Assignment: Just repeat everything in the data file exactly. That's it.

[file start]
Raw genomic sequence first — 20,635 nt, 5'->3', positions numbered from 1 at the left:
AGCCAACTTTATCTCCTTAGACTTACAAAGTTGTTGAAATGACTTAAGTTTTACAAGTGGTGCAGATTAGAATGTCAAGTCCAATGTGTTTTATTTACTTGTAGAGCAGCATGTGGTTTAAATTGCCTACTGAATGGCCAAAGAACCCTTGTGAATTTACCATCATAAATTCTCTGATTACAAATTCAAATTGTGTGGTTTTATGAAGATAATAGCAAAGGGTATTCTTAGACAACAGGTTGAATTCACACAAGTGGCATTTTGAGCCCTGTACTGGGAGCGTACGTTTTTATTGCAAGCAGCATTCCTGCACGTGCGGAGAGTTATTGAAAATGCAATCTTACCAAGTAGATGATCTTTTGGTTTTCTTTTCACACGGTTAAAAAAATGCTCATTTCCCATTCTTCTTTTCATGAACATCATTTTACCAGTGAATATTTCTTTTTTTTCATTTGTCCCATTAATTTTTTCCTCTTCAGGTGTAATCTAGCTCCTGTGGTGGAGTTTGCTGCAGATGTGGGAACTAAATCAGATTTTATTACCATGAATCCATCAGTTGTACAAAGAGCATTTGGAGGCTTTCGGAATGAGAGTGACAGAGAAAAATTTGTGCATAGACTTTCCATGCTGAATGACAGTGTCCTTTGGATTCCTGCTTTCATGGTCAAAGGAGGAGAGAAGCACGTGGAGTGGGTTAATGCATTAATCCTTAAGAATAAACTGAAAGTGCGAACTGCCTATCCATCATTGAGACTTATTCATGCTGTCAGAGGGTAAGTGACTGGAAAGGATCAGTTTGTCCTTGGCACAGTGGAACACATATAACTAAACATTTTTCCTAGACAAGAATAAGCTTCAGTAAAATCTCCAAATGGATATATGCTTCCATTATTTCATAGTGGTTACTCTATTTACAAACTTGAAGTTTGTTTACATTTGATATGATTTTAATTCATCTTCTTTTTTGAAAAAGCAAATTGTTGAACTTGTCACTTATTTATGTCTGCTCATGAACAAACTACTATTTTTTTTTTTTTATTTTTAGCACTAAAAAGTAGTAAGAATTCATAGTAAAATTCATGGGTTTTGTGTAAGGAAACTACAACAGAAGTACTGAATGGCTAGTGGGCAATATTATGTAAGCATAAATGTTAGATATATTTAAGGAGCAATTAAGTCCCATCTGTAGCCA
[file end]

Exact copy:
Raw genomic sequence first — 20,635 nt, 5'->3', positions numbered from 1 at the left:
AGCCAACTTTATCTCCTTAGACTTACAAAGTTGTTGAAATGACTTAAGTTTTACAAGTGGTGCAGATTAGAATGTCAAGTCCAATGTGTTTTATTTACTTGTAGAGCAGCATGTGGTTTAAATTGCCTACTGAATGGCCAAAGAACCCTTGTGAATTTACCATCATAAATTCTCTGATTACAAATTCAAATTGTGTGGTTTTATGAAGATAATAGCAAAGGGTATTCTTAGACAACAGGTTGAATTCACACAAGTGGCATTTTGAGCCCTGTACTGGGAGCGTACGTTTTTATTGCAAGCAGCATTCCTGCACGTGCGGAGAGTTATTGAAAATGCAATCTTACCAAGTAGATGATCTTTTGGTTTTCTTTTCACACGGTTAAAAAAATGCTCATTTCCCATTCTTCTTTTCATGAACATCATTTTACCAGTGAATATTTCTTTTTTTTCATTTGTCCCATTAATTTTTTCCTCTTCAGGTGTAATCTAGCTCCTGTGGTGGAGTTTGCTGCAGATGTGGGAACTAAATCAGATTTTATTACCATGAATCCATCAGTTGTACAAAGAGCATTTGGAGGCTTTCGGAATGAGAGTGACAGAGAAAAATTTGTGCATAGACTTTCCATGCTGAATGACAGTGTCCTTTGGATTCCTGCTTTCATGGTCAAAGGAGGAGAGAAGCACGTGGAGTGGGTTAATGCATTAATCCTTAAGAATAAACTGAAAGTGCGAACTGCCTATCCATCATTGAGACTTATTCATGCTGTCAGAGGGTAAGTGACTGGAAAGGATCAGTTTGTCCTTGGCACAGTGGAACACATATAACTAAACATTTTTCCTAGACAAGAATAAGCTTCAGTAAAATCTCCAAATGGATATATGCTTCCATTATTTCATAGTGGTTACTCTATTTACAAACTTGAAGTTTGTTTACATTTGATATGATTTTAATTCATCTTCTTTTTTGAAAAAGCAAATTGTTGAACTTGTCACTTATTTATGTCTGCTCATGAACAAACTACTATTTTTTTTTTTTTATTTTTAGCACTAAAAAGTAGTAAGAATTCATAGTAAAATTCATGGGTTTTGTGTAAGGAAACTACAACAGAAGTACTGAATGGCTAGTGGGCAATATTATGTAAGCATAAATGTTAGATATATTTAAGGAGCAATTAAGTCCCATCTGTAGCCA